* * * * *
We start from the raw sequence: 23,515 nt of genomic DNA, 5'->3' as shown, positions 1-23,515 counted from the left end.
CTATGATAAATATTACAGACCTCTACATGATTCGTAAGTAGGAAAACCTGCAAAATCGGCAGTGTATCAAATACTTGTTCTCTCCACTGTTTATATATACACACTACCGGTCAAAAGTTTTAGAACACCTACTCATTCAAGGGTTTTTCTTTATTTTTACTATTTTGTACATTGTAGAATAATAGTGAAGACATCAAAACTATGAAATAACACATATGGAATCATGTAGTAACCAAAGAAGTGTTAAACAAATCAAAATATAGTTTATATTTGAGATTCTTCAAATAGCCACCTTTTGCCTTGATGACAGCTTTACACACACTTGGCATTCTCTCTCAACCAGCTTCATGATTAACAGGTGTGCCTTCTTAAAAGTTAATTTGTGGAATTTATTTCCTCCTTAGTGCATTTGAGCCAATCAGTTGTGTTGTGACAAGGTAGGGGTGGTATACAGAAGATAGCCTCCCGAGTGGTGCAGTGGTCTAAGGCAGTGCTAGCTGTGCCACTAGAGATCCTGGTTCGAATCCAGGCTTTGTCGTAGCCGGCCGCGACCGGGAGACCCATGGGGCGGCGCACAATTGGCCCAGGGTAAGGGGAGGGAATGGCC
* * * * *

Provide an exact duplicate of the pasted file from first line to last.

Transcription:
We start from the raw sequence: 23,515 nt of genomic DNA, 5'->3' as shown, positions 1-23,515 counted from the left end.
CTATGATAAATATTACAGACCTCTACATGATTCGTAAGTAGGAAAACCTGCAAAATCGGCAGTGTATCAAATACTTGTTCTCTCCACTGTTTATATATACACACTACCGGTCAAAAGTTTTAGAACACCTACTCATTCAAGGGTTTTTCTTTATTTTTACTATTTTGTACATTGTAGAATAATAGTGAAGACATCAAAACTATGAAATAACACATATGGAATCATGTAGTAACCAAAGAAGTGTTAAACAAATCAAAATATAGTTTATATTTGAGATTCTTCAAATAGCCACCTTTTGCCTTGATGACAGCTTTACACACACTTGGCATTCTCTCTCAACCAGCTTCATGATTAACAGGTGTGCCTTCTTAAAAGTTAATTTGTGGAATTTATTTCCTCCTTAGTGCATTTGAGCCAATCAGTTGTGTTGTGACAAGGTAGGGGTGGTATACAGAAGATAGCCTCCCGAGTGGTGCAGTGGTCTAAGGCAGTGCTAGCTGTGCCACTAGAGATCCTGGTTCGAATCCAGGCTTTGTCGTAGCCGGCCGCGACCGGGAGACCCATGGGGCGGCGCACAATTGGCCCAGGGTAAGGGGAGGGAATGGCC